Preventable injuries cost Alberta Health Services nearly $4B per year

Alberta is spending just under $4 billion annually on injuries, which works out to $1,083 for every Albertan. Professionals say prevention needs to be a greater priority.

'So many injuries today are predictable and preventable,' says one victim

There was a time when Kiley Geddie led a busy life.

 He worked long, hard hours in road construction, doing everything from operating heavy equipment to raking and shovelling asphalt.

"It was a passion of mine, " said Geddie, sitting in his wheelchair at the Injury Prevention Centre at the University of Alberta on Thursday.

"I loved every single day, I used to have such a smile on my face."

Geddie even had plans of opening up his own road construction company. But that all changed for him on a boys trip to Radium Hot springs on Jan. 17, 2005.

He and his friends had been drinking in a local pub that afternoon, when they decided to make a move. Geddie and his friends piled into a vehicle.

Little did they know it had been raining earlier, and roads had turned icy, with fresh snow cover. With a sober driver behind the wheel, they turned onto the highway.

Geddie said he felt hot in the car and took off his seatbelt. It would be a split-second decision that would change his life forever. 

Geddie's life changed forever

"We hit a patch of ice, and we slid off the road and we rolled five times," recalled Geddie. "About the second roll, I remember hearing this loud snap that was the sound of my head hitting the roof and my life being changed forever."

Geddie suffered a broken neck, fracturing vertebrae and severing his spinal cord.

The next 11 months were spent in hospital recovering and going through rehabilitation. It left him with no use of his legs, torso, and limited movement of his arms.

In the meantime, Geddie's life started to change. He separated from his fiancé. His mother became very depressed over his injury and also needed to be hospitalized. And his once promising career in road construction was over. 

"I used to be an extremely independent person," said Geddie. "It was very difficult for me to come to a point where I had to actually ask people to do simple things, like cook for me, or help me go to the bathroom."

Since his accident, Geddie has dedicated his life towards injury prevention programs like P.A.R.T.Y., Prevent Alcohol and Risk-Related Trauma in Youth. He tours around schools telling kids his story, hoping to inspire them to make positive life choices . 

"So many injuries today are predictable and preventable," said Geddie, who delivers that same message to kids in junior high and high school.

No. 1 killer in first four decades of life

It's a message the Injury Prevention Centre at the University of Alberta wants everyone to hear loud and clear. In Alberta on average, injuries take the lives of five Albertans every day, making it the leading cause of death in our province for people up to 44 years of age.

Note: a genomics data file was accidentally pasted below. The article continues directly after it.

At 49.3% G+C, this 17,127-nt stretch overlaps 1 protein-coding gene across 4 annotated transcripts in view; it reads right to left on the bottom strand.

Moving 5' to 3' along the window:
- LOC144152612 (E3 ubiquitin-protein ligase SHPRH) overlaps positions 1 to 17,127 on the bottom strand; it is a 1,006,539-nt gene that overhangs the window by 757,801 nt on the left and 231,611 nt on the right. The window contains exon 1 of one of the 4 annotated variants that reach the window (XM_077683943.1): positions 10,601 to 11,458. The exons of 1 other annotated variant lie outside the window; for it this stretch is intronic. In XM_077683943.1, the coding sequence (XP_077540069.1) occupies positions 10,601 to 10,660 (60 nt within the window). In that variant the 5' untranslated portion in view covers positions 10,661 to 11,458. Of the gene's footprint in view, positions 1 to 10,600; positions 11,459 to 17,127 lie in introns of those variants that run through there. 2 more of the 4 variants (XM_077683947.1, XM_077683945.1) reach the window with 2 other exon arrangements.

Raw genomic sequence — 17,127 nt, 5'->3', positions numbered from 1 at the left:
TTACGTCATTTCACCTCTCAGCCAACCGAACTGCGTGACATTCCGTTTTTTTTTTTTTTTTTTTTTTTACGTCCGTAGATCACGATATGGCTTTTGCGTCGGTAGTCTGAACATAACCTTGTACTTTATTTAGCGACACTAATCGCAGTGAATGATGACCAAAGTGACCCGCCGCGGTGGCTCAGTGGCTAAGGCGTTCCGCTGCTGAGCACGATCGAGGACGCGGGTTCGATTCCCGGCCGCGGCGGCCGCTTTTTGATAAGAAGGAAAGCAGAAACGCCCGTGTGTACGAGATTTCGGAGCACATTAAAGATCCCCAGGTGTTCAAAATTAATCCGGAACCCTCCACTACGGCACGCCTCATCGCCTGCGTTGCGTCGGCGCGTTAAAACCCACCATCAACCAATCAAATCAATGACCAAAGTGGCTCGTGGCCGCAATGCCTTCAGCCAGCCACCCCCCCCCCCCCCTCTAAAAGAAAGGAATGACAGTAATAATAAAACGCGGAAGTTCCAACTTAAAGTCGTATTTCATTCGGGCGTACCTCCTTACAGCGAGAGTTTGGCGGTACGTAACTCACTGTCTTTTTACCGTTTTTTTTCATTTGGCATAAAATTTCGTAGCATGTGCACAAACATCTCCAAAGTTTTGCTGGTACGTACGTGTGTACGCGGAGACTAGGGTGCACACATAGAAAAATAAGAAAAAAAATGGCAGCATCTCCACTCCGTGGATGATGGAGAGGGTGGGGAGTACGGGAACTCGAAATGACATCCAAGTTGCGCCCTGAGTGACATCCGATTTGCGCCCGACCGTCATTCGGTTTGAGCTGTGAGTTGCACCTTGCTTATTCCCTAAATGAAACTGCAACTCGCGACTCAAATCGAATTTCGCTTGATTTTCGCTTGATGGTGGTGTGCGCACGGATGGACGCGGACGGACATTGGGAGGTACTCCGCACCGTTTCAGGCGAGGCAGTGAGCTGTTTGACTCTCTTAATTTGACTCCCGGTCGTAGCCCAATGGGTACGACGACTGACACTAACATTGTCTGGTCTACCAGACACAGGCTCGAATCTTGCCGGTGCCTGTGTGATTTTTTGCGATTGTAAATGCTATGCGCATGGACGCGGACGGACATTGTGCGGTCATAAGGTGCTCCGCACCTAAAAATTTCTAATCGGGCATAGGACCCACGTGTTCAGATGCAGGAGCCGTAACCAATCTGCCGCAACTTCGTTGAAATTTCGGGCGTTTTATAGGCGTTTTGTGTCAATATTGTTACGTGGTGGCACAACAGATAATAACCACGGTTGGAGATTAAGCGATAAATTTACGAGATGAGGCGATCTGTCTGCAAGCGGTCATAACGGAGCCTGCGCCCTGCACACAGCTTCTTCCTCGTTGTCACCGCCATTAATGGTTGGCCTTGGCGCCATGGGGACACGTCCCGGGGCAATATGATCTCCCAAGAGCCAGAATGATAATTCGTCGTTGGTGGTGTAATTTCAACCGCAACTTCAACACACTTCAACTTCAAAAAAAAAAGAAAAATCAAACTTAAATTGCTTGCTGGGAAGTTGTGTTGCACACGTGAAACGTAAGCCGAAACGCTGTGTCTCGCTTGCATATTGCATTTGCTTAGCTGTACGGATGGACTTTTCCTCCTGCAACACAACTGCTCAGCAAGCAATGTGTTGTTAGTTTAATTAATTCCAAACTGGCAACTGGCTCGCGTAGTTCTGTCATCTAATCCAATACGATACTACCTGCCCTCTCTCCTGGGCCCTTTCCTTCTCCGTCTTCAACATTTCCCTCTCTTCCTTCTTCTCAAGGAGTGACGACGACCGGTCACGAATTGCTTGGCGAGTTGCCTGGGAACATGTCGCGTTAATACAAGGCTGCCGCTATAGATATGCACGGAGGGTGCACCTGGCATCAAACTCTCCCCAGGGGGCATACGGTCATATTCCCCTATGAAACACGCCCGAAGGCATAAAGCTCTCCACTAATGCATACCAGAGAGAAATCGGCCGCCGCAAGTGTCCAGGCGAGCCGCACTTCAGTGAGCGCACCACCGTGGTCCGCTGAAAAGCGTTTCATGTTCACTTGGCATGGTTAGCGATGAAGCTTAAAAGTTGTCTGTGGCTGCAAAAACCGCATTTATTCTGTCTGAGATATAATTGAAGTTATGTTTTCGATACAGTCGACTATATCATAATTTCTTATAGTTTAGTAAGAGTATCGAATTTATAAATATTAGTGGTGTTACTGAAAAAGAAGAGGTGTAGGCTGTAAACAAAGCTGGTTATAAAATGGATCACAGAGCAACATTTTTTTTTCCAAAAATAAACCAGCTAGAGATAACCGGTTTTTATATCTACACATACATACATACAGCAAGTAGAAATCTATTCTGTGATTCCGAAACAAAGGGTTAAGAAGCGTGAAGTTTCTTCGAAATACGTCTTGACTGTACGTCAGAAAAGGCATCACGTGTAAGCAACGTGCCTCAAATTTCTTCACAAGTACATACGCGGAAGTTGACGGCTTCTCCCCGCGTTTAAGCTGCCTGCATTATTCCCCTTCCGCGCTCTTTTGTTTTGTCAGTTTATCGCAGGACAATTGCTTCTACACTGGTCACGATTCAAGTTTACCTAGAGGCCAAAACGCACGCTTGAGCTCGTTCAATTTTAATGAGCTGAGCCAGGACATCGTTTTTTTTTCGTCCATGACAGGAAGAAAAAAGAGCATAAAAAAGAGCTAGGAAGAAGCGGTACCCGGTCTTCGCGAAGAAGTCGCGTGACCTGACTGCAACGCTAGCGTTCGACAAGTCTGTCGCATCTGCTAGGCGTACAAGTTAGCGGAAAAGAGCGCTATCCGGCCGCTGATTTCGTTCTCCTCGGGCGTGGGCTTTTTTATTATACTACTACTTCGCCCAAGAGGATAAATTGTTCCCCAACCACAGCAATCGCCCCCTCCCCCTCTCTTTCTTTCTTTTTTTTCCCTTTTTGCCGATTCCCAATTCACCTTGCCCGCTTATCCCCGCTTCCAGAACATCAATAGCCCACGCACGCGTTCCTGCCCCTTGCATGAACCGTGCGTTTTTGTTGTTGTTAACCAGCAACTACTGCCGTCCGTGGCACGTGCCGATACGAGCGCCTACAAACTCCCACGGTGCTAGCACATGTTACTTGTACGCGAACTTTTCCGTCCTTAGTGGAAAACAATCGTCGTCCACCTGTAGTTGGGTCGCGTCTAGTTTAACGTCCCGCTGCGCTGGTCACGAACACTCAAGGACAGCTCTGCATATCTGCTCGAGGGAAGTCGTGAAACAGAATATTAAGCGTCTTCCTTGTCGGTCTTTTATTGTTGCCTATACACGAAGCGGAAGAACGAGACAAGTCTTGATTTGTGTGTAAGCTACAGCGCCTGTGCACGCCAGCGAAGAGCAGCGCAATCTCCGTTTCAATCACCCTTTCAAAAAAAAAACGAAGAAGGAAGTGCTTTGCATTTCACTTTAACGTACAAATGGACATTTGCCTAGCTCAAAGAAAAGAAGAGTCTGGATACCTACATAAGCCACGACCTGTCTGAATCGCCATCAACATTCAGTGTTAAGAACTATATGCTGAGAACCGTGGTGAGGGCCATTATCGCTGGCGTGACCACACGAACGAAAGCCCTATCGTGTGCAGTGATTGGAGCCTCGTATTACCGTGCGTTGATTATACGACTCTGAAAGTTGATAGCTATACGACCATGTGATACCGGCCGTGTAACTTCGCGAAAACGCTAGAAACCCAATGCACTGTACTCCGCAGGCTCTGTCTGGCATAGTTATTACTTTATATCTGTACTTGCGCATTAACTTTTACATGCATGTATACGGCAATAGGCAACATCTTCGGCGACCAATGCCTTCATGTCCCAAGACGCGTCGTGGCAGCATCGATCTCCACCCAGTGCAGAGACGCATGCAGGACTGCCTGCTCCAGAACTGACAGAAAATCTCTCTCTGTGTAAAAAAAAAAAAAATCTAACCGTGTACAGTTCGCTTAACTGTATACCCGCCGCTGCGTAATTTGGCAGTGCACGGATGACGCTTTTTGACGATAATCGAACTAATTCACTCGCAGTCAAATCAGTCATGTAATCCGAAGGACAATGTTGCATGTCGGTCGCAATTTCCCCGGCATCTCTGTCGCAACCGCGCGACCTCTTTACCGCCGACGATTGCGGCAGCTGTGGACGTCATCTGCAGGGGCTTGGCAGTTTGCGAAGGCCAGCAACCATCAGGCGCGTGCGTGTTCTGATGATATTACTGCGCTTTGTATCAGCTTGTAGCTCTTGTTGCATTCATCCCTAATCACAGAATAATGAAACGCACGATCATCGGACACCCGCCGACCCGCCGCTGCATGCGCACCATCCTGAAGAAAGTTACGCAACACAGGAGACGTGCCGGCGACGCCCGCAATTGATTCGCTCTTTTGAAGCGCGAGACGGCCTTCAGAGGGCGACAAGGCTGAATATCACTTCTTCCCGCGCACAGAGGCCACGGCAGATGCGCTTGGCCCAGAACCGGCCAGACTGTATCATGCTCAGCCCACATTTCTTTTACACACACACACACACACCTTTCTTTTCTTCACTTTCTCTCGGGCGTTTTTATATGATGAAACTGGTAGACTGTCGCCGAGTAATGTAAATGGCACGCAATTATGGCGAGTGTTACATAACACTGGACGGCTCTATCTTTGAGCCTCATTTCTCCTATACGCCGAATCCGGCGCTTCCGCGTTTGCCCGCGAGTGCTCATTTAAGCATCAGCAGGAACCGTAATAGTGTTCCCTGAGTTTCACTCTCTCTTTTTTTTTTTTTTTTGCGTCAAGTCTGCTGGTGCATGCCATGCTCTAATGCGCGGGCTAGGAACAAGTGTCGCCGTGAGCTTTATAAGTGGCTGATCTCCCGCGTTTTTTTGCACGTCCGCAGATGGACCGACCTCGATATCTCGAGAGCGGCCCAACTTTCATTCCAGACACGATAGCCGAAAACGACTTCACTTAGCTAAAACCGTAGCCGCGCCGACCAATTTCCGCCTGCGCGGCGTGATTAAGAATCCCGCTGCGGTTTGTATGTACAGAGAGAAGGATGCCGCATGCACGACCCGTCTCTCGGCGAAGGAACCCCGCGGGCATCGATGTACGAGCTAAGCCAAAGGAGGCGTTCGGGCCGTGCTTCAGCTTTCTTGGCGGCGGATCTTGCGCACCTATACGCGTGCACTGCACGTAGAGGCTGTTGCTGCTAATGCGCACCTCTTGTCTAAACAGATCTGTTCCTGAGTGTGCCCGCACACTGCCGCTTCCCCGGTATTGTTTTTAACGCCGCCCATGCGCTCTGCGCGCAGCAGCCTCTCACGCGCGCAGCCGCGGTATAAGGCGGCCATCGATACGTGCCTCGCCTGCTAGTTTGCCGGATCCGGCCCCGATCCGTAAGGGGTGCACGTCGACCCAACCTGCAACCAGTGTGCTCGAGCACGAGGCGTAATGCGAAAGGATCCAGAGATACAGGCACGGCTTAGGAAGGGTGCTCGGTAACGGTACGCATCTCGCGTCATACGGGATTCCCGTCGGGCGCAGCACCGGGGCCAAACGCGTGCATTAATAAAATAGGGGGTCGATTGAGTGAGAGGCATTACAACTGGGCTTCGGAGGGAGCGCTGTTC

Dr. Bill Sevcik, emergency chief at the University of Alberta Hospital, said many of the trauma related injuries he sees are preventable, whether they're from texting, driving or riding ATVs without a helmet. 

It hit him one winter while he was at work. A 19-year-old man was brought into the hospital after a vehicle rollover. The teen had been drinking, but decided to get behind the wheel. He didn't wear his seatbelt, and didn't survive the crash.

After that Dr. Sevcik decided he had to get involved with injury prevention.

"The stark reality is injury and trauma disproportionately affect the youngest, most vibrant populations in our society, " said Sevcik. "It's the number one killer in the first four decades of life in Canada."

For victims and those that survive a traumatic event, "they can have lifelong consequences, and it can be devastating and it can destroy lives."

'Injuries are a major problem in Alberta'

Last year over 385,000 people were treated in an Alberta emergency room as a result of an injury. A total of 1,740 of those people died, while nearly 7,500 of the injured suffered permanent partial disability.

Those numbers are too high, according to the Injury Prevention Centre's director Don Voaklander. He said Alberta is spending $4 billion dollars annually on injury-related costs, money that he feels could be diverted to other resources and programs if people would make prevention more of a priority.

"Injuries are a major problem in Alberta and we'd really like to bring that level of injury down," said Voaklander.

While he praised the province for positive steps like introducing a farm and ranch safety bill and for helmet legislation for ATVs, the government can do much more, he argued.

"We did have a comprehensive injury prevention strategy from about 10 years ago that fell off the table due to changes in government and changes in premiers," Voaklander said. "We'd like to resurrect that and work across ministries to help save money, save lives and bring Alberta into the same injury reduction that other provinces have enjoyed."